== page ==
II. DISCUSSION

Defendants move to dismiss the complaint pursuant to Federal Rule of Civil Procedure 12(b)(6).2 Defendants argue they are entitled to qualified immunity and the claim falls outside of the statute of limitations.3 “To survive a motion to dismiss, a complaint must contain sufficient factual matter, accepted as true, to ‘state a claim to relief that is plausible on its face.’ Iqbal, 556 U.S. at 678, 129 S.Ct. 1937 (quoting Bell Atl. Corp. v. Twombly, 550 U.S. 544, 570, 127 S.Ct. 1955, 167 L.Ed.2d 929 (2007) ). “A claim has facial plausibility when the plaintiff pleads factual content that allows the court to draw the reasonable inference that the defendant is liable for the misconduct alleged.” Id. The Court must “accept [ ] as true all factual allegations in the complaint and draw[ ] all reasonable inferences in favor of the nonmoving party.” Simes v. Ark. Judicial Discipline & Disability Comm'n, 734 F.3d 830, 834 (8th Cir.2013) (quoting Richter v. Advance Auto Parts, Inc., 686 F.3d 847, 850 (8th Cir.2012) (per curium)).

A. Qualified Immunity

“Under the doctrine of qualified immunity, a court must dismiss a complaint against a government official in his individual capacity that fails to state a claim for violation of ‘clearly established statutory or constitutional rights of which a reasonable person would have known.’ Hager v. Ark. Dep't of Health, 735 F.3d 1009, 1013 (8th Cir.2013) (quoting Harlow v. Fitzgerald, 457 U.S. 800, 818, 102 S.Ct. 2727, 73 L.Ed.2d 396 (1982) ). “To prevail at this stage of the proceedings, defendants must show that they are entitled to qualified immunity on the face of the complaint.” Bradford v. Huckabee, 394 F.3d 1012, 1015 (8th Cir.2005).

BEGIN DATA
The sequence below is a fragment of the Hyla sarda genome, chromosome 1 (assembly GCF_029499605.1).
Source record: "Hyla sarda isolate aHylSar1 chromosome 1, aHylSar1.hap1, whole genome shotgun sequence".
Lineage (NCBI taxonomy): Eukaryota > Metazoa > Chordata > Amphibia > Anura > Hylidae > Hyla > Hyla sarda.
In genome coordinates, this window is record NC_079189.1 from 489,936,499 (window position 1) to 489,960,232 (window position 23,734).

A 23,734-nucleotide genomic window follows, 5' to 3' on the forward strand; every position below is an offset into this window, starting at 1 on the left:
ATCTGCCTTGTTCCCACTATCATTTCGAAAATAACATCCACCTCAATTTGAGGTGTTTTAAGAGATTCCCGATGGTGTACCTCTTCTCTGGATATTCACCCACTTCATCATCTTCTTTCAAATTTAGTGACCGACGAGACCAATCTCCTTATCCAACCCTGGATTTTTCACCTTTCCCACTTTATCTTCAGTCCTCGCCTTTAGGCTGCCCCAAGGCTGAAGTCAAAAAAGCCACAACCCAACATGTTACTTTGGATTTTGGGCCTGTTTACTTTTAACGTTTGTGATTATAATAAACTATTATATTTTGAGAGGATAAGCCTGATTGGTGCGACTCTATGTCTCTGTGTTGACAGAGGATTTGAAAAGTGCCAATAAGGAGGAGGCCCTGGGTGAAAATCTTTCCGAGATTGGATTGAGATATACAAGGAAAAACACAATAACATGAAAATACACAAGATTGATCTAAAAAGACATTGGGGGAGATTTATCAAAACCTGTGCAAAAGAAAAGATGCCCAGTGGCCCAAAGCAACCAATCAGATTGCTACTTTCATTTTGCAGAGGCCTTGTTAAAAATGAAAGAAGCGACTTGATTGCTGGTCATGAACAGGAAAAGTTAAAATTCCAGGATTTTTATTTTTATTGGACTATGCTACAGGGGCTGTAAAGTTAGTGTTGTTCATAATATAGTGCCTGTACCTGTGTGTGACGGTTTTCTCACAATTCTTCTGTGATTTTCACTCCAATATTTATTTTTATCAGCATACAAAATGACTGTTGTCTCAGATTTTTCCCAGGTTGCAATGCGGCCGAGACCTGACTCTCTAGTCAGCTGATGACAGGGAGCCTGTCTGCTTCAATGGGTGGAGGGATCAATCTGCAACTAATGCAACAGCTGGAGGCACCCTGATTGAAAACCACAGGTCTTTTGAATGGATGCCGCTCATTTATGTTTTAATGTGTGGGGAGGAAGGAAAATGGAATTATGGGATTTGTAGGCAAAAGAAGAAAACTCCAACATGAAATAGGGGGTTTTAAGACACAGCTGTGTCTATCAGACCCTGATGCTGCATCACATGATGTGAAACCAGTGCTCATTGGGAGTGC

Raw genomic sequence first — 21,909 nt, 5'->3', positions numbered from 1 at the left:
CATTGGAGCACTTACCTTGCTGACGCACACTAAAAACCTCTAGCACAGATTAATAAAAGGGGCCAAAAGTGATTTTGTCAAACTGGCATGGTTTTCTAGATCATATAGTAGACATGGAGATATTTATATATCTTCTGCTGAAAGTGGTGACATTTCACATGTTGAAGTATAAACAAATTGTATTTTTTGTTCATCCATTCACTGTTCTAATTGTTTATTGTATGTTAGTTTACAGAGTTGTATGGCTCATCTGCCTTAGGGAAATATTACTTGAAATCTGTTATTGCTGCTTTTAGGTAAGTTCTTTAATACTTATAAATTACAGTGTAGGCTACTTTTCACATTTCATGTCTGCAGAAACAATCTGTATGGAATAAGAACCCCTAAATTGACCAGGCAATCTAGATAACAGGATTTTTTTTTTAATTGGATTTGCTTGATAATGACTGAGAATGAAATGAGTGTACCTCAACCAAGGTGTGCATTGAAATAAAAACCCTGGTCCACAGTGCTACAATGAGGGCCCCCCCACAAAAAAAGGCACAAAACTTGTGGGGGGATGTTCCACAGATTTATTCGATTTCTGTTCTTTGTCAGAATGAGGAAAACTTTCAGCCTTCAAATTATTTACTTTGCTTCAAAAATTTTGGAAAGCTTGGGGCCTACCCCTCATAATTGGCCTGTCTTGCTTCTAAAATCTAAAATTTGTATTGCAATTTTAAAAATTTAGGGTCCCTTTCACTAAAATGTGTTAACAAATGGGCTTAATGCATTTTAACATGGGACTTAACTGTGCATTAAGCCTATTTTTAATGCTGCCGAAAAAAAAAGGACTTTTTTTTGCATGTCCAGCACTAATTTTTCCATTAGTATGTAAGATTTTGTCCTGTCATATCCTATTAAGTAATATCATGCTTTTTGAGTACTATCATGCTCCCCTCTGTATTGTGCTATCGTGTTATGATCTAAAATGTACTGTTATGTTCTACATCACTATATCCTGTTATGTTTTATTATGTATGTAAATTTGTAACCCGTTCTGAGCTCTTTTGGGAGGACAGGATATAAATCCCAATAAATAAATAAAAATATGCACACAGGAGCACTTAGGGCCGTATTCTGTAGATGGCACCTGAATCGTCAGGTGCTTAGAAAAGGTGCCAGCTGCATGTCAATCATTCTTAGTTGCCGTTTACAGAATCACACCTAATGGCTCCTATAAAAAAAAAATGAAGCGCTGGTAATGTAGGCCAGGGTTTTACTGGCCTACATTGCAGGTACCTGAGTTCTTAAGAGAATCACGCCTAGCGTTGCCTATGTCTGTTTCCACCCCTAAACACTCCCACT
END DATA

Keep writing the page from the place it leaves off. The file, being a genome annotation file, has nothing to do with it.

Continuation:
Plaintiff's constitutional claims arise under the Fifth, Eighth, and Fourteenth Amendments for Defendants' alleged continuous and systematic use of isolation cells at the Iowa Juvenile Home. In support of her claim, Plaintiff primarily relies on R.G. v. Koller, 415 F.Supp.2d 1129 (D.Haw.2006). In Koller, three juveniles detained at a state-run juvenile correction facility brought claims under § 1983 for violations of their constitutional rights after being placed in isolation cells for extended periods of time. Id. at 1133. The state officials used isolation cells to separate plaintiffs from harassment by other juveniles in the facility because plaintiffs were identified as or perceived to be gay. Id. After examining expert opinions on the effect of isolation cells on juveniles, the court held that the defendants' conduct was not within the range of acceptable professional practices and constituted punishment in violation of the plaintiffs' due process rights. Id. at 1154–55. The court stated, [t]he expert evidence before the court uniformly indicates that long-term segregation or isolation of youth is inherently punitive and is well outside the range of accepted professional practices.” Id. at 1155. The court went on to cite a number of other courts that also found the use of isolation cells on juveniles to be in violation of due process. Id. (citing H.C. by Hewett v. Jarrard, 786 F.2d 1080, 1088 (11th Cir.1986) ; Santana v. Collazo, 714 F.2d 1172 (1st Cir.1983) ; Milonas v. Williams, 691 F.2d 931, 942–43 (10th Cir.1982) ; D.B. v. Tewksbury, 545 F.Supp. 896, 905 (D.Or.1982) ; Feliciano v. Barcelo, 497 F.Supp. 14, 35 (D.P.R.1979) ; Lollis v. N.Y. State Dep't of Soc. Servs., 322 F.Supp. 473, 480 (S.D.N.Y.1970) ).

In addition to Koller, other district courts have found placing juveniles in isolation cells violates due process and the Eighth Amendment. See Nelson v. Heyne, 355 F.Supp. 451, 456 (N.D.Ind.1972) (holding extended periods of solitary confinement of juveniles at the Indiana Boys School was cruel and unusual punishment and a violation of procedural due process); Inmates of Boys' Training Sch. v. Affleck, 346 F.Supp. 1354, 1372 (D.R.I.1972) (finding the isolation of juveniles in cold, dark isolation cells containing only a toilet and a mattress constituted cruel and unusual punishment and violated the Due Process Clause).